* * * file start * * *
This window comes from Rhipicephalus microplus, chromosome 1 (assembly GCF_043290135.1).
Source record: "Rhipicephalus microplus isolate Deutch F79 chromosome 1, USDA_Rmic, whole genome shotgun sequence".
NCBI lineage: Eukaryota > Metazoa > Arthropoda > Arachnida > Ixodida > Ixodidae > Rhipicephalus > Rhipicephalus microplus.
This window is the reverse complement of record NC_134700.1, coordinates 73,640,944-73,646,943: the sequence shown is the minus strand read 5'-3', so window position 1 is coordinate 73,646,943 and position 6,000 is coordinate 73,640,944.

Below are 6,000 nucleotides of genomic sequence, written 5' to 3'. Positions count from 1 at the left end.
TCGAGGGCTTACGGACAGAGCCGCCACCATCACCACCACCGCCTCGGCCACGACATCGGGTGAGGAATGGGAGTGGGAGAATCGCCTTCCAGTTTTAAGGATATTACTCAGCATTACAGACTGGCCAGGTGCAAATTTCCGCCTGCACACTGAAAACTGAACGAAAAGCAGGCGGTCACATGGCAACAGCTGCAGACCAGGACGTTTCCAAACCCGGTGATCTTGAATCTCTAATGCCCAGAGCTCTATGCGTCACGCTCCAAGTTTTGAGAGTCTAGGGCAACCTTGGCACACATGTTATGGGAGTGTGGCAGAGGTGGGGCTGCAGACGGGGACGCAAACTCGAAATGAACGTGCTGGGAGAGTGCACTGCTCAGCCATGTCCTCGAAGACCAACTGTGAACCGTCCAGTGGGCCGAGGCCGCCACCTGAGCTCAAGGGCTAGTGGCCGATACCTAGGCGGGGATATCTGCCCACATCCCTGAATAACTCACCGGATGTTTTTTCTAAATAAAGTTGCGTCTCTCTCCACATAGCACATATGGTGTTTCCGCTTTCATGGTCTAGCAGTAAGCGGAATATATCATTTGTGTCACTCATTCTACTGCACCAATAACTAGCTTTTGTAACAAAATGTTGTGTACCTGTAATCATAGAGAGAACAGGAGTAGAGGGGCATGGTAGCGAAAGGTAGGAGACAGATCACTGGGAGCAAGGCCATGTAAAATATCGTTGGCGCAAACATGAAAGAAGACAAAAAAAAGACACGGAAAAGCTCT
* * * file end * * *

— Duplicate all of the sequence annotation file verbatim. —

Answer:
This window comes from Rhipicephalus microplus, chromosome 1 (assembly GCF_043290135.1).
Source record: "Rhipicephalus microplus isolate Deutch F79 chromosome 1, USDA_Rmic, whole genome shotgun sequence".
NCBI lineage: Eukaryota > Metazoa > Arthropoda > Arachnida > Ixodida > Ixodidae > Rhipicephalus > Rhipicephalus microplus.
This window is the reverse complement of record NC_134700.1, coordinates 73,640,944-73,646,943: the sequence shown is the minus strand read 5'-3', so window position 1 is coordinate 73,646,943 and position 6,000 is coordinate 73,640,944.

Below are 6,000 nucleotides of genomic sequence, written 5' to 3'. Positions count from 1 at the left end.
TCGAGGGCTTACGGACAGAGCCGCCACCATCACCACCACCGCCTCGGCCACGACATCGGGTGAGGAATGGGAGTGGGAGAATCGCCTTCCAGTTTTAAGGATATTACTCAGCATTACAGACTGGCCAGGTGCAAATTTCCGCCTGCACACTGAAAACTGAACGAAAAGCAGGCGGTCACATGGCAACAGCTGCAGACCAGGACGTTTCCAAACCCGGTGATCTTGAATCTCTAATGCCCAGAGCTCTATGCGTCACGCTCCAAGTTTTGAGAGTCTAGGGCAACCTTGGCACACATGTTATGGGAGTGTGGCAGAGGTGGGGCTGCAGACGGGGACGCAAACTCGAAATGAACGTGCTGGGAGAGTGCACTGCTCAGCCATGTCCTCGAAGACCAACTGTGAACCGTCCAGTGGGCCGAGGCCGCCACCTGAGCTCAAGGGCTAGTGGCCGATACCTAGGCGGGGATATCTGCCCACATCCCTGAATAACTCACCGGATGTTTTTTCTAAATAAAGTTGCGTCTCTCTCCACATAGCACATATGGTGTTTCCGCTTTCATGGTCTAGCAGTAAGCGGAATATATCATTTGTGTCACTCATTCTACTGCACCAATAACTAGCTTTTGTAACAAAATGTTGTGTACCTGTAATCATAGAGAGAACAGGAGTAGAGGGGCATGGTAGCGAAAGGTAGGAGACAGATCACTGGGAGCAAGGCCATGTAAAATATCGTTGGCGCAAACATGAAAGAAGACAAAAAAAAGACACGGAAAAGCTCT